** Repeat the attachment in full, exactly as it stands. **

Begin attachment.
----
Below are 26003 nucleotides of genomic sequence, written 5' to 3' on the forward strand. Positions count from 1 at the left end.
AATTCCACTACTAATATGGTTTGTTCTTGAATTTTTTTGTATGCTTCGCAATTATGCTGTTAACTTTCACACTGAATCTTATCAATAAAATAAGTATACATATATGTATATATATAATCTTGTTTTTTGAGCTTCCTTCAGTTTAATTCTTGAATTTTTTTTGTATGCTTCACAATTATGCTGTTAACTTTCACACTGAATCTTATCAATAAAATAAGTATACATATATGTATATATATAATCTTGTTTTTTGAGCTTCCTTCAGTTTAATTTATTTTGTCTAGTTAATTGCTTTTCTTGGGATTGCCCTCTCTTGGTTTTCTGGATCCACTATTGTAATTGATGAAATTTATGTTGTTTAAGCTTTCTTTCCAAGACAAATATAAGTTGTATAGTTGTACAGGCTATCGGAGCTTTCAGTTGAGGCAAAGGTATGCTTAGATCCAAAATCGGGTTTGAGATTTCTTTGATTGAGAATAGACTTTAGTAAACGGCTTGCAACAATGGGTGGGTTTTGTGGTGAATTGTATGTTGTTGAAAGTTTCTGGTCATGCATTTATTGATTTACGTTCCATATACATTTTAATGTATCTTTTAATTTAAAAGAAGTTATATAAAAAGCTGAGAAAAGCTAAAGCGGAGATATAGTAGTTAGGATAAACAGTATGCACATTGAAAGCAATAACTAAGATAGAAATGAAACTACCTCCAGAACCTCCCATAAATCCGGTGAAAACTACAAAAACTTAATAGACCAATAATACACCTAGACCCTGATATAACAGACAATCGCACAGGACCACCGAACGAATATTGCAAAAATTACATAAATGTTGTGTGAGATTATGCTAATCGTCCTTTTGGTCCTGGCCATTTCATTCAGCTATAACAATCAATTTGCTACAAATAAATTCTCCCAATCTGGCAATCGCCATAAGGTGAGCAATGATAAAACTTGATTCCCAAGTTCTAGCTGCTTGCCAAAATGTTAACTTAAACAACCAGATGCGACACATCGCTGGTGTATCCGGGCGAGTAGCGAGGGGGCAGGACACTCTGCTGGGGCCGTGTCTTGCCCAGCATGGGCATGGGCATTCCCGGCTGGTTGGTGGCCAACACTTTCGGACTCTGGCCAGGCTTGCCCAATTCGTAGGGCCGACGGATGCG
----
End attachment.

Below are 26003 nucleotides of genomic sequence, written 5' to 3' on the forward strand. Positions count from 1 at the left end.
AATTCCACTACTAATATGGTTTGTTCTTGAATTTTTTTGTATGCTTCGCAATTATGCTGTTAACTTTCACACTGAATCTTATCAATAAAATAAGTATACATATATGTATATATATAATCTTGTTTTTTGAGCTTCCTTCAGTTTAATTCTTGAATTTTTTTTGTATGCTTCACAATTATGCTGTTAACTTTCACACTGAATCTTATCAATAAAATAAGTATACATATATGTATATATATAATCTTGTTTTTTGAGCTTCCTTCAGTTTAATTTATTTTGTCTAGTTAATTGCTTTTCTTGGGATTGCCCTCTCTTGGTTTTCTGGATCCACTATTGTAATTGATGAAATTTATGTTGTTTAAGCTTTCTTTCCAAGACAAATATAAGTTGTATAGTTGTACAGGCTATCGGAGCTTTCAGTTGAGGCAAAGGTATGCTTAGATCCAAAATCGGGTTTGAGATTTCTTTGATTGAGAATAGACTTTAGTAAACGGCTTGCAACAATGGGTGGGTTTTGTGGTGAATTGTATGTTGTTGAAAGTTTCTGGTCATGCATTTATTGATTTACGTTCCATATACATTTTAATGTATCTTTTAATTTAAAAGAAGTTATATAAAAAGCTGAGAAAAGCTAAAGCGGAGATATAGTAGTTAGGATAAACAGTATGCACATTGAAAGCAATAACTAAGATAGAAATGAAACTACCTCCAGAACCTCCCATAAATCCGGTGAAAACTACAAAAACTTAATAGACCAATAATACACCTAGACCCTGATATAACAGACAATCGCACAGGACCACCGAACGAATATTGCAAAAATTACATAAATGTTGTGTGAGATTATGCTAATCGTCCTTTTGGTCCTGGCCATTTCATTCAGCTATAACAATCAATTTGCTACAAATAAATTCTCCCAATCTGGCAATCGCCATAAGGTGAGCAATGATAAAACTTGATTCCCAAGTTCTAGCTGCTTGCCAAAATGTTAACTTAAACAACCAGATGCGACACATCGCTGGTGTATCCGGGCGAGTAGCGAGGGGGCAGGACACTCTGCTGGGGCCGTGTCTTGCCCAGCATGGGCATGGGCATTCCCGGCTGGTTGGTGGCCAACACTTTCGGACTCTGGCCAGGCTTGCCCAATTCGTAGGGCCGACGGATGCG